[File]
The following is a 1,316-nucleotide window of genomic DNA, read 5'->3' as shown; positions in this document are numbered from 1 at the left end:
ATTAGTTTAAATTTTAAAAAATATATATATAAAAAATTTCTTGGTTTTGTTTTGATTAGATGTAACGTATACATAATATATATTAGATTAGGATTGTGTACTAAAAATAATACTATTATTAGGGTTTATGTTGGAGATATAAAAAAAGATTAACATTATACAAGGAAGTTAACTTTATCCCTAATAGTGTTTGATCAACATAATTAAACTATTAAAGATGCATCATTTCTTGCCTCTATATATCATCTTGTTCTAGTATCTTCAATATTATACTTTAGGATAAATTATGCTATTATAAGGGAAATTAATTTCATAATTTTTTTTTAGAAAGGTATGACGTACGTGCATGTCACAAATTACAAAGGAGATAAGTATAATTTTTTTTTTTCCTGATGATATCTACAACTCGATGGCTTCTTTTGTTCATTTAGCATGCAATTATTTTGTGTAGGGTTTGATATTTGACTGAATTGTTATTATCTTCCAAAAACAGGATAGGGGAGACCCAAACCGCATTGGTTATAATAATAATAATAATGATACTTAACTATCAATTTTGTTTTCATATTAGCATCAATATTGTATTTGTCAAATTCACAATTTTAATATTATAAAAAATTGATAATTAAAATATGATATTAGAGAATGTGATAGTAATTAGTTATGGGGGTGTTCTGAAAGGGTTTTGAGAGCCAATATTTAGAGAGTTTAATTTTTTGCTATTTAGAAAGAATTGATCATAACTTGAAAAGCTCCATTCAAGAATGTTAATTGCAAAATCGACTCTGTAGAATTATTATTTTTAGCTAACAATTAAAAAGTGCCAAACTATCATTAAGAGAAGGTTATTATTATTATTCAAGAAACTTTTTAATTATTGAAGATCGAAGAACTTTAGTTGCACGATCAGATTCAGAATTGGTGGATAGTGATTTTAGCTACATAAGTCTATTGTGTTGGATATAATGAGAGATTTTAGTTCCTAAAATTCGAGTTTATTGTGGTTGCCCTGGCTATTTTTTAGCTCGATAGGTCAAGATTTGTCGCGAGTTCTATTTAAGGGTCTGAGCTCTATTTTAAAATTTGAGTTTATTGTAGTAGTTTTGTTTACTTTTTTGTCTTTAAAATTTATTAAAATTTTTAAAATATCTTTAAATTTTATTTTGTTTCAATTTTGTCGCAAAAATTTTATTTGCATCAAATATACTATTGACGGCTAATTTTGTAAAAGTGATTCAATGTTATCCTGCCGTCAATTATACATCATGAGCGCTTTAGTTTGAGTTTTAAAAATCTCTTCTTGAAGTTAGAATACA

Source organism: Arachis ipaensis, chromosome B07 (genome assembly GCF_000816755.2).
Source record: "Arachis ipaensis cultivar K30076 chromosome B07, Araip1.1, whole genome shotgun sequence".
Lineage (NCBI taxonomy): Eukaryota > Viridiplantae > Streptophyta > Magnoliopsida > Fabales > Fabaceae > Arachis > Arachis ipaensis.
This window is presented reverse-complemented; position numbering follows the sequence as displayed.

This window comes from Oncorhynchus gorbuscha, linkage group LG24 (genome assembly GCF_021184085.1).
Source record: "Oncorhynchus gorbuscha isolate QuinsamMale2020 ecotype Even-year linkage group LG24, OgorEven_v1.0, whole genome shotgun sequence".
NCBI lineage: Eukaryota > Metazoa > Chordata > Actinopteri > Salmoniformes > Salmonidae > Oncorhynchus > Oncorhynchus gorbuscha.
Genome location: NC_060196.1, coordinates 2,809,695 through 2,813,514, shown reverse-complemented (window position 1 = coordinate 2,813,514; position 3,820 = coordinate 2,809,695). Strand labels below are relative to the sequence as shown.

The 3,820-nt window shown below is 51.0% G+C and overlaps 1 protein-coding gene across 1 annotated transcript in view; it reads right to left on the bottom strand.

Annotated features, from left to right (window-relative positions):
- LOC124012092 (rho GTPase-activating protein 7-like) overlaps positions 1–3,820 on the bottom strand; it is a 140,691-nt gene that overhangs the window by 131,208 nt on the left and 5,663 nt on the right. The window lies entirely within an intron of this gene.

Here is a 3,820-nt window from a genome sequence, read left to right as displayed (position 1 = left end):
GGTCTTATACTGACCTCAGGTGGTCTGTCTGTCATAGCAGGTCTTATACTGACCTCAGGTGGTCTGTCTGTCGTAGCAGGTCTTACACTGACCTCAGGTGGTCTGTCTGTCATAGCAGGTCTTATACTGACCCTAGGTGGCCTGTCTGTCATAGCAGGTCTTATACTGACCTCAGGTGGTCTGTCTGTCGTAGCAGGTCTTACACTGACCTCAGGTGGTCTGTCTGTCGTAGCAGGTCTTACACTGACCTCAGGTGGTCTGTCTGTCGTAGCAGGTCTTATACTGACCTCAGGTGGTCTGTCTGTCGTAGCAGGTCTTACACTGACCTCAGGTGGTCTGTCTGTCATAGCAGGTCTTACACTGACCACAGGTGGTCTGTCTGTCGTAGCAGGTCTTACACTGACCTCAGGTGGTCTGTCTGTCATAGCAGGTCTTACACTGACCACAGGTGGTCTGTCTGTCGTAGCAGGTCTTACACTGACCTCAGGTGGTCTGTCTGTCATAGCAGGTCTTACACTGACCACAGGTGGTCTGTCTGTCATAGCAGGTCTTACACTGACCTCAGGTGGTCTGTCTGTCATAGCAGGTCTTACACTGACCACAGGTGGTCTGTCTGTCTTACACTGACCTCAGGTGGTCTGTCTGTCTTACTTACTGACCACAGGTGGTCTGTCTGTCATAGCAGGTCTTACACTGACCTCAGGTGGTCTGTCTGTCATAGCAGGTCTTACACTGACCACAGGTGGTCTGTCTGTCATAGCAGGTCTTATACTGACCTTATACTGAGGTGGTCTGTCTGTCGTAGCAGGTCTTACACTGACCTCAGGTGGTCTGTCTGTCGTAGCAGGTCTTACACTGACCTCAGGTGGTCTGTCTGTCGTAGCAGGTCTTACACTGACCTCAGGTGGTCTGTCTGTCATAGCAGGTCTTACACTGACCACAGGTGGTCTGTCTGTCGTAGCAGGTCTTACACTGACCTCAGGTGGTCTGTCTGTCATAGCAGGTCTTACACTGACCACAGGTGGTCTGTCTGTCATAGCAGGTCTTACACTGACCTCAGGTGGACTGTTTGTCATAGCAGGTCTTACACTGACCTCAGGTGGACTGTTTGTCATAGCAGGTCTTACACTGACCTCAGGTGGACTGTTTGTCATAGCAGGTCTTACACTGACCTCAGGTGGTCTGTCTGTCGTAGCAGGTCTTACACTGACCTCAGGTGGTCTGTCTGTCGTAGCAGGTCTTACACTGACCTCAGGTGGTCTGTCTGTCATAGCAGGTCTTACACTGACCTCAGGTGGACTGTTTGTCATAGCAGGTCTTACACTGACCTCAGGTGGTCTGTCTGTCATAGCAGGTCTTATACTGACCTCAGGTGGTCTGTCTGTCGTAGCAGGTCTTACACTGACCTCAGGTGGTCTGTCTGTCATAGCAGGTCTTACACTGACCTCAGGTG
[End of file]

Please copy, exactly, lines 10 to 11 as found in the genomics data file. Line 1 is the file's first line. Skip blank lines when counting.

Genome location: NC_060196.1, coordinates 2,809,695 through 2,813,514, shown reverse-complemented (window position 1 = coordinate 2,813,514; position 3,820 = coordinate 2,809,695). Strand labels below are relative to the sequence as shown.

The 3,820-nt window shown below is 51.0% G+C and overlaps 1 protein-coding gene across 1 annotated transcript in view; it reads right to left on the bottom strand.